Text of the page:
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Iraqi Prisoners Freed in Bid for Political Accord


Iraqi authorities have freed nearly 600 prisoners after Prime Minister Nouri al-Maliki promised to release 2,500 detainees to foster "reconciliation and national dialogue."

Buses packed with prisoners arrived at Baghdad's central bus station early Wednesday.

Most of the released are members of Iraq's minority Sunni Arab community. Authorities say they were not involved in violent crimes or had been detained by mistake.

Insurgents carried out more attacks across Iraq Wednesday, killing at least 10 people. The dead included six police officers and a Sunni Arab cleric.

Police also say they found alive at least 13 of the 50 men who were kidnapped in Baghdad on Monday. Police say some of them appear to have been tortured. There was no immediate word on the fate of the other kidnap victims or why they were taken.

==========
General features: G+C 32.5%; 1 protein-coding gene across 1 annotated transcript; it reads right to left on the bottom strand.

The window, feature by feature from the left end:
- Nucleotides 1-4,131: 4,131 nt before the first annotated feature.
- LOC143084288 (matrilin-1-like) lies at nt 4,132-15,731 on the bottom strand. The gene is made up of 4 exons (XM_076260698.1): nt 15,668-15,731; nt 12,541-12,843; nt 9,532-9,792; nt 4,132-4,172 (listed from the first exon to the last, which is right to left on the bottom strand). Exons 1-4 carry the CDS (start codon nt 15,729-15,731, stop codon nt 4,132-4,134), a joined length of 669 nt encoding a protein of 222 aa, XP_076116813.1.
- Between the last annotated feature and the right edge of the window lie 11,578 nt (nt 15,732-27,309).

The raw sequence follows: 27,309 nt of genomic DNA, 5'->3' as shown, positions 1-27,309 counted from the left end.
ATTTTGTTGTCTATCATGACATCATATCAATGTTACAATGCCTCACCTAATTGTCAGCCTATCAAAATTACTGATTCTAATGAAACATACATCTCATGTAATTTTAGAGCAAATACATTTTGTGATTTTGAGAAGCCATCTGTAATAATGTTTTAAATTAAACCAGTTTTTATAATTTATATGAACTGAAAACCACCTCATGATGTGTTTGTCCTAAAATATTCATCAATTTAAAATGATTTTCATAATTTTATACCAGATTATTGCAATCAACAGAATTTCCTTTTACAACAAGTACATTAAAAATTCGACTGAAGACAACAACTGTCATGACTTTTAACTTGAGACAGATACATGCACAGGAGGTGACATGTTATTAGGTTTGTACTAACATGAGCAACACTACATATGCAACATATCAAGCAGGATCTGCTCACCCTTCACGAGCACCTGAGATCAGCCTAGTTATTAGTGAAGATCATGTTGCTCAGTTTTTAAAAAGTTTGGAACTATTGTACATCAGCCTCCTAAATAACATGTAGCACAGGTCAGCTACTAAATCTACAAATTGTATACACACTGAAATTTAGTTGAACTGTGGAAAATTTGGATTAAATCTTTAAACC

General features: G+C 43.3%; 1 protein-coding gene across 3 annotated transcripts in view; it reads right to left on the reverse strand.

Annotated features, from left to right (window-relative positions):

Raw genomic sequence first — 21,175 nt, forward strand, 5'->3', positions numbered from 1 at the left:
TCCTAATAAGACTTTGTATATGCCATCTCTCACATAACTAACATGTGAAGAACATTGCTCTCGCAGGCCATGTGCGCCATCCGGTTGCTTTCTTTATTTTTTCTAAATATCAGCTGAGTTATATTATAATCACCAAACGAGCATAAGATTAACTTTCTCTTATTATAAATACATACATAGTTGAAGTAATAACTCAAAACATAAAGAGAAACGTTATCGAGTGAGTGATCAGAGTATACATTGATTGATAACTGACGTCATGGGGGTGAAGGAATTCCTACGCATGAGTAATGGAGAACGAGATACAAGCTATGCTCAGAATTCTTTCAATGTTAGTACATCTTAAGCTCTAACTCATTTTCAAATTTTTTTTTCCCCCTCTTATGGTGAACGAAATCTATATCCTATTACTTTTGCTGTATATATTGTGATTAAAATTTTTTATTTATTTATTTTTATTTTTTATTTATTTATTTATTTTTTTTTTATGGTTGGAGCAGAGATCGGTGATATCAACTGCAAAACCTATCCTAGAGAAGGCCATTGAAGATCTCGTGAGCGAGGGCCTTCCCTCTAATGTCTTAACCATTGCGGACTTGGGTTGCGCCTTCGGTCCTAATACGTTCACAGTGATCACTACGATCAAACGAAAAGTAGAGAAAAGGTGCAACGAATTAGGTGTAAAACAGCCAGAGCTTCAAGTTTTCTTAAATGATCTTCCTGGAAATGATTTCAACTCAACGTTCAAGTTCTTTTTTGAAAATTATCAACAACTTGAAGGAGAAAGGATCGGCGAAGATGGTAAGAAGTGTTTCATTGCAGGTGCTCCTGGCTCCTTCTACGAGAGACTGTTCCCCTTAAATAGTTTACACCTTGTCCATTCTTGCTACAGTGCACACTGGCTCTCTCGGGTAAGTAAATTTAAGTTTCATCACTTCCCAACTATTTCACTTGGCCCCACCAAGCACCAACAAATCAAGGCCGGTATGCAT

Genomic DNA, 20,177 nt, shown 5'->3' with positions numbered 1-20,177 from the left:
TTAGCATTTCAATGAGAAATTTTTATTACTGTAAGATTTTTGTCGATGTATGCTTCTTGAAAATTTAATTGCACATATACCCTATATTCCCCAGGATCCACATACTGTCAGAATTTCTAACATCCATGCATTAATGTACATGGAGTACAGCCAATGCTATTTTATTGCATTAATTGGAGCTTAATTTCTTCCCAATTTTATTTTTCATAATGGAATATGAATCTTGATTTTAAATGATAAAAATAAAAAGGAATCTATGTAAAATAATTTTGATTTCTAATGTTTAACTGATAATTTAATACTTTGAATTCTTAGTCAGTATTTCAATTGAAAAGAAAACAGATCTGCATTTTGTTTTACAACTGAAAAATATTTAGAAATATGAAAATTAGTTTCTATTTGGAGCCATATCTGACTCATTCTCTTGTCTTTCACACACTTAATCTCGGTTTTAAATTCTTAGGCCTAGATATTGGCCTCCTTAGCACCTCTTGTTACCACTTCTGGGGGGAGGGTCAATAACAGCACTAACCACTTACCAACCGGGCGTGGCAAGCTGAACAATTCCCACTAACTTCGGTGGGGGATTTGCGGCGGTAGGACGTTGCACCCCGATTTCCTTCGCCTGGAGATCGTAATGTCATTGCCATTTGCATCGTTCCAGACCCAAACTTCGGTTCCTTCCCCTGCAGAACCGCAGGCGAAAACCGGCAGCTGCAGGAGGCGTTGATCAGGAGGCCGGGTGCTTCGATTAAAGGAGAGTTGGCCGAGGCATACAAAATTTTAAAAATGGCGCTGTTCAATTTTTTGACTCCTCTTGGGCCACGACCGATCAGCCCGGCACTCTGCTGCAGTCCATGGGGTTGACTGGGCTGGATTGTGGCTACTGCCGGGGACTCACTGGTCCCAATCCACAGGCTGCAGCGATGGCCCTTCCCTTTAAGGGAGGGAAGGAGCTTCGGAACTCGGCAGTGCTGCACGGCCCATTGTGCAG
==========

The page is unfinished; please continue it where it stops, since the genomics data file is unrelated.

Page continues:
The mass kidnapping took place in an area of Baghdad where many travel agencies operate. Gunmen wearing police uniforms rounded up businessmen, customers and street vendors in a brazen daytime assault.

On Tuesday, police discovered nine severed heads wrapped in plastic bags near the town of Baquba, northeast of Baghdad in the area of Iraq known as "the Sunni triangle," but that find has not been linked to the kidnapping.

Some information for this report was provided by AFP, AP and Reuters.

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